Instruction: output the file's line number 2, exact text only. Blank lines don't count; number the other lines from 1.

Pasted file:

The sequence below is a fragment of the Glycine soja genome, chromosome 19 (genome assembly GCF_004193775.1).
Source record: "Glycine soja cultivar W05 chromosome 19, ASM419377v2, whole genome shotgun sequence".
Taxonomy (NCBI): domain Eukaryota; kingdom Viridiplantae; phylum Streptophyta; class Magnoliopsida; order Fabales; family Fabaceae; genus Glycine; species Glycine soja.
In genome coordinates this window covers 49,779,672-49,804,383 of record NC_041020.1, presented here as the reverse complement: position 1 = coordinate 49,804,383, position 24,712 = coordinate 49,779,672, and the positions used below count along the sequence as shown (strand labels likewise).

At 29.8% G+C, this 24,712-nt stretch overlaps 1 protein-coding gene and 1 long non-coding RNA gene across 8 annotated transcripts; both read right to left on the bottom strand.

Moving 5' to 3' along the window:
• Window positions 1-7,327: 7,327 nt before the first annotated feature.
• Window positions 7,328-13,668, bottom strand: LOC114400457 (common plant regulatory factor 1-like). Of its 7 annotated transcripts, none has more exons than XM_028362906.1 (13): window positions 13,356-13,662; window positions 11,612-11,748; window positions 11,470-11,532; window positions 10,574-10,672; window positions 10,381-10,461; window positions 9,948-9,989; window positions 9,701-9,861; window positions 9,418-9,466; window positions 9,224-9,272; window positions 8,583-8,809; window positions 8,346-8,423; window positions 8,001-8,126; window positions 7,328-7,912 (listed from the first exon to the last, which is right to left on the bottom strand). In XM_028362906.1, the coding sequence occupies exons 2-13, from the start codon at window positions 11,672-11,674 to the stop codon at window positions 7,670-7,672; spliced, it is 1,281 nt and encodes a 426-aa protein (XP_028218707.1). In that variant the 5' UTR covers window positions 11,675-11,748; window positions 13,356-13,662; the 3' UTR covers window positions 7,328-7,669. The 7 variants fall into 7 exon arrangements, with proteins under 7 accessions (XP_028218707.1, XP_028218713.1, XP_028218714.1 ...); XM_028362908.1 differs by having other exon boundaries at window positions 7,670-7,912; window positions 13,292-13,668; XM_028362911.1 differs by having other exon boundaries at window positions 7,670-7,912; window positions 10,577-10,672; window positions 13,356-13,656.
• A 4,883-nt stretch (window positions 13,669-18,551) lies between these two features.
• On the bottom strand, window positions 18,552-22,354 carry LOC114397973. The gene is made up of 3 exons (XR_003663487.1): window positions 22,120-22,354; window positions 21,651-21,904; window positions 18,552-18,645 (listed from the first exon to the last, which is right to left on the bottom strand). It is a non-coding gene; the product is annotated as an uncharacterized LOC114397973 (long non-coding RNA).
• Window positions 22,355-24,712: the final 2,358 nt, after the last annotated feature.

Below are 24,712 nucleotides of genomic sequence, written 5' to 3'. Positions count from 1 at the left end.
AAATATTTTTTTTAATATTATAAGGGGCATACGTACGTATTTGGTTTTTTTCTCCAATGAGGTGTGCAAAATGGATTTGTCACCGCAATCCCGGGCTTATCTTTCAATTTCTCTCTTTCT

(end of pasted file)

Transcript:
Source record: "Glycine soja cultivar W05 chromosome 19, ASM419377v2, whole genome shotgun sequence".